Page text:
Nuclear magnetic resonance microscopy of NAFION-117 proton exchange polymer membranes
Howe, Daniel Trusler.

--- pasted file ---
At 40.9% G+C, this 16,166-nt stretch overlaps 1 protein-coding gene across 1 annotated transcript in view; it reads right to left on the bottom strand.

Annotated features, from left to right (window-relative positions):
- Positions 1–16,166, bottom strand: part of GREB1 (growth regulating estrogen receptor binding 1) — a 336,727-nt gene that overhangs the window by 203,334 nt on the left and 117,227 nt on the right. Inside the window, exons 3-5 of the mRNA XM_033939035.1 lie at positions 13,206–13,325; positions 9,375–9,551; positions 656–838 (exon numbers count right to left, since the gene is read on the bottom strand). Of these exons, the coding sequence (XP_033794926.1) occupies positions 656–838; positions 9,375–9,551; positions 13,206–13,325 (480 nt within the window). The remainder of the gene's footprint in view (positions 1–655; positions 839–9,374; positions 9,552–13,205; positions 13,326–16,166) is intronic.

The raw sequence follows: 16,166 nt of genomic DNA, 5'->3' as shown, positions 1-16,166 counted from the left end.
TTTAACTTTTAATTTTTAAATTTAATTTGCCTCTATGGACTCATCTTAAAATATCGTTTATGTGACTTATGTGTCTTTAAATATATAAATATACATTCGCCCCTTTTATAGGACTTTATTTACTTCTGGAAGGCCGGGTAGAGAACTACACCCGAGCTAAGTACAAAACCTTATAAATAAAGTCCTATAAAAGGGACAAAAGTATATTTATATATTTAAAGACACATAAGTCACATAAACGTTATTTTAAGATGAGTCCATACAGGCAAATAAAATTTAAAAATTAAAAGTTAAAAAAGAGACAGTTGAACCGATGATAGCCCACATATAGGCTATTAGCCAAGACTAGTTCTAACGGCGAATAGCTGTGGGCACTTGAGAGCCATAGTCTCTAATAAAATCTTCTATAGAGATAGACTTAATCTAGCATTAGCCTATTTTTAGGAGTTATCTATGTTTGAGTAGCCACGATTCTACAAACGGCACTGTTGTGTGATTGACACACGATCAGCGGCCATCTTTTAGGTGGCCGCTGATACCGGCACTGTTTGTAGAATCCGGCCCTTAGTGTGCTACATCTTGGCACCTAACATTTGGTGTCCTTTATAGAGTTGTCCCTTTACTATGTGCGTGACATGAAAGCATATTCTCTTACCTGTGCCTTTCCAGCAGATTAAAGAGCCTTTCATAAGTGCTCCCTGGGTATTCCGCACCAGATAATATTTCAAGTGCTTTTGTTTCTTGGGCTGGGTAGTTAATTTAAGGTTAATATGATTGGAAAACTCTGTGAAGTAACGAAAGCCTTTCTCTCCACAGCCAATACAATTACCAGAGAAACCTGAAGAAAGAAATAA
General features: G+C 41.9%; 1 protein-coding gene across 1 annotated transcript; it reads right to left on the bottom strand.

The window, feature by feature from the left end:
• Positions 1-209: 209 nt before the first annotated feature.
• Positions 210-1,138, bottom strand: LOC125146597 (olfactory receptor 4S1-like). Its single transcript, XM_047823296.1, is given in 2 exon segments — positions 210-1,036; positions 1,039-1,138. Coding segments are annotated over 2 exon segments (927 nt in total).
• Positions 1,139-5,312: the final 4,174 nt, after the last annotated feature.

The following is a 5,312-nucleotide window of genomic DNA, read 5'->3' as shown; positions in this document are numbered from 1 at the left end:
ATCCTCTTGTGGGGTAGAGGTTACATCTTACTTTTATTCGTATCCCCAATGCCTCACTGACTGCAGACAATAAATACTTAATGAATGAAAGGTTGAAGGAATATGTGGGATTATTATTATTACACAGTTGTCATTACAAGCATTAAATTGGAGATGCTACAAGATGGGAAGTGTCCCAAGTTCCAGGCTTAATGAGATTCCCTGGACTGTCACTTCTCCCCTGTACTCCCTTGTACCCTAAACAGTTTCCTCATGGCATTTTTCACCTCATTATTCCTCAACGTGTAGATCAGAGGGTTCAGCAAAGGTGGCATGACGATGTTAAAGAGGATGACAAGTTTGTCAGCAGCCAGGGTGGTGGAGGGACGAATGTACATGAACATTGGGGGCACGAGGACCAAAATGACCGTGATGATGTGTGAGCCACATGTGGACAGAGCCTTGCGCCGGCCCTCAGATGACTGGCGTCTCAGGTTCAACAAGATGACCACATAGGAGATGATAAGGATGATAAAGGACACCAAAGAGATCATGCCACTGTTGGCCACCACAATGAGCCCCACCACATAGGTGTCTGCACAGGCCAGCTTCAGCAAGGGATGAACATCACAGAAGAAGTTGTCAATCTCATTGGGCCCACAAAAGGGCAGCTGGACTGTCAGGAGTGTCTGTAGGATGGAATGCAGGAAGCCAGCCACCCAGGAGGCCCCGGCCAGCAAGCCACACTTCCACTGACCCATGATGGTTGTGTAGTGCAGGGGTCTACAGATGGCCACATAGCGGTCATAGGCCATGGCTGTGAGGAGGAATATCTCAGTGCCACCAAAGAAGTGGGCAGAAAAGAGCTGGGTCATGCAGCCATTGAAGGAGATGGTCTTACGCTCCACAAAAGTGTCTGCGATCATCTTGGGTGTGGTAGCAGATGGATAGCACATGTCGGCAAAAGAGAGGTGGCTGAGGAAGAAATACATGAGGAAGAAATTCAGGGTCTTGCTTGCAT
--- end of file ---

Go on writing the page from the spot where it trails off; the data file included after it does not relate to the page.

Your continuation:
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As the combustion of fossil fuels for the generation of energy and transportation becomes more expensive, of limited supply, and environmentally unsound, the development of viable fuel cell alternatives becomes more important. A comprehensive understanding of the proton exchange membranes (PEM's) used as electrolytes in certain types of fuel cells will play a major role in bringing the cost and reliability of PEM fuel cell systems down to a competitive level with traditional fossil fuel methods. Magnetic resonance microscopy (MRM) is well suited to the study of these membranes because it is non-invasive, and can spatially resolve material structure and give data on transport phenomena such as diffusion that cannot be determined by other methods. The goal of this research was to use magnetic resonance microscopy to study solvent mobility levels within the polymer membranes via spin-spin, T2, magnetic relaxation and diffusion mapping. The molecular mobility can quantify membrane swelling and spatial heterogeneity of the membrane material. A key aim of the research is to correlate these findings with previous bulk MRM studies of solvent within polymer membranes. Prior bulk MRM studies of solvent molecular mobility at different hydration levels were unable to study the membranes fully submersed in solvents, as the free solvent signal would dominate the nuclear magnetic resonance (NMR) signal from the solvent within the membrane. In this study spatial resolution of the MRM data provides the means to study fully saturated membranes, a condition of interest since the degree of hydration is related to membrane operational efficiency. The material homogeneity of the polymer in the thickness and surface directions of the membrane, an important factor in the reliable performance of fuel cells, was studied via T2 mapping. Nafion®-117 was the proton exchange membrane studied because it is currently the most popular electrolyte used in the PEM fuel cell industry and several bulk MRM studies have been conducted. Results indicate that both solvent mobility and membrane swelling are highly dependant on the concentration of methanol used to prepare the samples, as seen in the bulk studies, and that solvent mobility can vary on the 20 micron level within the polymer in both the thickness and surface directions. This research establishes MRM as an important tool for the study of individual proton exchange polymer membrane samples and provides a basis for extension to the study of membranes during operation.